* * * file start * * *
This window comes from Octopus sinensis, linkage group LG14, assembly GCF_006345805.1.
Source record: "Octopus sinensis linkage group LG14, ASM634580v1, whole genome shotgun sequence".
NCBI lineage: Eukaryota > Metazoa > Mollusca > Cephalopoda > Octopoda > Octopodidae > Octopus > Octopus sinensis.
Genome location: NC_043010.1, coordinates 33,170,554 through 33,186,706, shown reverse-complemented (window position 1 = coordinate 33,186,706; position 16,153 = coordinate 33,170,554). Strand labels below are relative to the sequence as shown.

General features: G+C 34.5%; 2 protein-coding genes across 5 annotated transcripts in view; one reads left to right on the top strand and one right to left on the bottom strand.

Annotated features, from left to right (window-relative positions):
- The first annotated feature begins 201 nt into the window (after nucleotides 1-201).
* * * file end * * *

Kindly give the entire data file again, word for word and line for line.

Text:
This window comes from Octopus sinensis, linkage group LG14, assembly GCF_006345805.1.
Source record: "Octopus sinensis linkage group LG14, ASM634580v1, whole genome shotgun sequence".
NCBI lineage: Eukaryota > Metazoa > Mollusca > Cephalopoda > Octopoda > Octopodidae > Octopus > Octopus sinensis.
Genome location: NC_043010.1, coordinates 33,170,554 through 33,186,706, shown reverse-complemented (window position 1 = coordinate 33,186,706; position 16,153 = coordinate 33,170,554). Strand labels below are relative to the sequence as shown.

General features: G+C 34.5%; 2 protein-coding genes across 5 annotated transcripts in view; one reads left to right on the top strand and one right to left on the bottom strand.

Annotated features, from left to right (window-relative positions):
- The first annotated feature begins 201 nt into the window (after nucleotides 1-201).